Isaiah Stevens breaks CSU’s 30-year career assist record


Collegian | Gregory James

Colorado State guard Isaiah Stevens waits for a play call from the bench Jan. 21. The Rams lost 58-57 to the Wyoming Cowboys to fall to 10-11 on the season

Braidon Nourse, Sports Editor

It was a goal from day one for Isaiah Stevens to break Colorado State University’s all-time career assist record of 530. That mark was set and held for nearly 30 years by Ryan Yoder, who played for the Rams from 1990-94, but Stevens surpassed it against the University of Wyoming this past Saturday.

The 530-assist mark was an ambitious target for the first-year point guard coming out of Allen, Texas, as in the past 30 years, nobody has come within 100 assists of Yoder’s historic number. But Stevens is as competitive as they come.


Rams head coach Niko Medved took Stevens to lunch in the fall of his first year at CSU to discuss what he had in mind for the young point guard. From the jump, Medved wanted Stevens to be CSU’s long-term starting point guard, a role that he gladly took and flourished in over the last 3 1/2 seasons on the way to becoming the Rams’ ultimate team-first player. With his spot on the team established, Stevens took it upon himself to work toward beating the assist record.

“You never really know how the scoring translates, and defense takes a little bit of adjustment at the college level from high school,” Stevens said. “But I always felt like passing was an ability that I could translate right away to the college level.”

And translate to the college level, he did. During his freshman season, Stevens averaged 4.5 assists per game, fifth among all first-years in the country, and amassed 144 total assists along the way. It was a pretty substantial chunk of the record, but there was still a long way to go.

“I really believed he had a chance to be a special player, and to see that play out over the course of time has been really cool,” Medved said. “It’s not just about being a great player, but it’s also the longevity, the durability, the playing at a high level, and he’s really been able to do that.”

The prospect of finally achieving the longtime goal became a little more real for Stevens after the conclusion of last year’s historic season in which the Rams qualified for the March Madness tournament as a program-record No. 6-seed. By the end of the season, he’d tallied 443 assists over his career. He hasn’t yet had a full season with fewer than 140 assists, so it was just a matter of time to get the 88 he needed this year to break the record.

“I wouldn’t want anybody else other than Isaiah to have it.” –Ryan Yoder, 1990-94 CSU men’s basketball guard

Stevens tied the record on a smooth pocket pass to a cutting Patrick Cartier early on against Wyoming, then broke it not long after with a swing pass to longtime teammate John Tonje, who solidified the assist with a long three from the right wing. Though the play was inconsequential at the early stage of the game, it was only fitting that Tonje would hit the record-breaking basket.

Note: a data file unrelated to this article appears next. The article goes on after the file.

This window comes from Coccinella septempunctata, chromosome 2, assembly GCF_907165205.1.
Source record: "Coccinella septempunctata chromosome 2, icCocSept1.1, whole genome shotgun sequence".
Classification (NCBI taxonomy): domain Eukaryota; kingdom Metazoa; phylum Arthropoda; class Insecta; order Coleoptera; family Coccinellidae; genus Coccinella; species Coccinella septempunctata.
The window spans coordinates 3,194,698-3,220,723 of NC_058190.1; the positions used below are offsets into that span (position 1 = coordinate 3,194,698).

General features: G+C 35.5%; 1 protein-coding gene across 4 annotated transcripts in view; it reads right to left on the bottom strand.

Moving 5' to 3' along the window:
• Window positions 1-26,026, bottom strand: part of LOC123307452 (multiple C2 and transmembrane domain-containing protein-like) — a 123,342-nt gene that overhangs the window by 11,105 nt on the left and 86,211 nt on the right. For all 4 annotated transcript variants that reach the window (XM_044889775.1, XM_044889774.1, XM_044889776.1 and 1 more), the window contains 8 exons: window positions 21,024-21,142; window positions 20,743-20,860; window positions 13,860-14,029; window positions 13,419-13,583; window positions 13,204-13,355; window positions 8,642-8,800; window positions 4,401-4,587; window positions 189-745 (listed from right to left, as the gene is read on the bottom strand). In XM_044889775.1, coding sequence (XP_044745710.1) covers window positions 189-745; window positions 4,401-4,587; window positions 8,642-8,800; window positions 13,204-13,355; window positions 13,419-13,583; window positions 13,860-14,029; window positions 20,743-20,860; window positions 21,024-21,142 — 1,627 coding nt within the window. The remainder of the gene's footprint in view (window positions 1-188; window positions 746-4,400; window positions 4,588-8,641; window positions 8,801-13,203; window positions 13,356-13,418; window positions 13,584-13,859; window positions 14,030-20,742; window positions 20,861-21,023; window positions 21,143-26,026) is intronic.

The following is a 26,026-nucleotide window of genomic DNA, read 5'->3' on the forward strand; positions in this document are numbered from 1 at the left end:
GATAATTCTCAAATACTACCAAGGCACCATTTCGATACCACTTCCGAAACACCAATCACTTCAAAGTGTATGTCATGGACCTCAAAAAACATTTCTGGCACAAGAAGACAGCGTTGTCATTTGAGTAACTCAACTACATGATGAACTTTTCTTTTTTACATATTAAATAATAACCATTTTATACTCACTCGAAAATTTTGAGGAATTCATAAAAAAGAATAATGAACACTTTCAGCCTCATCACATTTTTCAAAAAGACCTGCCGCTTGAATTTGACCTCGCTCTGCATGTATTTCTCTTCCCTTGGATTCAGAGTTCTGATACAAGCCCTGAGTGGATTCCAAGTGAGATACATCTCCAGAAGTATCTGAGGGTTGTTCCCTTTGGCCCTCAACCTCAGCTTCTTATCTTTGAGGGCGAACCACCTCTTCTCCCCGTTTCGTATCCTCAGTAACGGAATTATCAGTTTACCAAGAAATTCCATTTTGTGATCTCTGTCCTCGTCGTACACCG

Tonje and Stevens came to CSU together in 2019 and have become a staple duo for the Rams. Tonje has been on the receiving end of Stevens’ assists as much as any other teammate he’s played with in his career. Stevens has unique depth as a basketball player, but Tonje is most of all a fan of “the way he reads the game.”

“Everything opens up, and (Stevens) makes my job a whole lot easier,” Tonje said.

When Yoder broke the record, he thought to himself that it could stand for a long time. After all, the difference between Yoder’s 530 and Eddie Hughes’ previous record of 397 was extraordinary.


“I thought to myself, ‘If somebody ever starts for four years, that’s going to be a tough one not to have broken,’” Yoder said. “Then here comes Isaiah doing exactly that, but he’s deserved it, too. He’s a better point guard than I ever was. He’s worked hard, and I’m proud of him.”

The two have gotten to know each other over the past couple of years, bonding and gaining respect for each other over their love for passing the rock. Though Yoder is every bit as competitive as Stevens, there’s no love lost for the history that was made Saturday.

“I recognize that he’s a tremendous player,” Yoder said. “He’s done it for four years, obviously. Consistency is a part of what I think determines greatness, not just having one good game or one good year, and he’s been able to do it for four years.”

“Because he’s such a phenomenal player, and because he’s a solid guy, man of character, man of faith, worked hard, … I wouldn’t want anybody else other than Isaiah to have it,” Yoder said.

Stevens has had success on just about every court he’s walked on over his tenure in high school and college. He won the Class 6A state title in Texas as a junior in high school and more recently was a major piece on the way to CSU’s program-best 25-6 record in the 2021-22 season. But alone at the top of Stevens’ list of favorite accomplishments is the assist record.

“This is probably number one,” Stevens said. “The assist record has been on my mind since I stepped into Fort Collins as an 18-year-old kid.”

“Hopefully, somebody else is able to come through and look up to not only myself but Ryan as well,” Stevens said.

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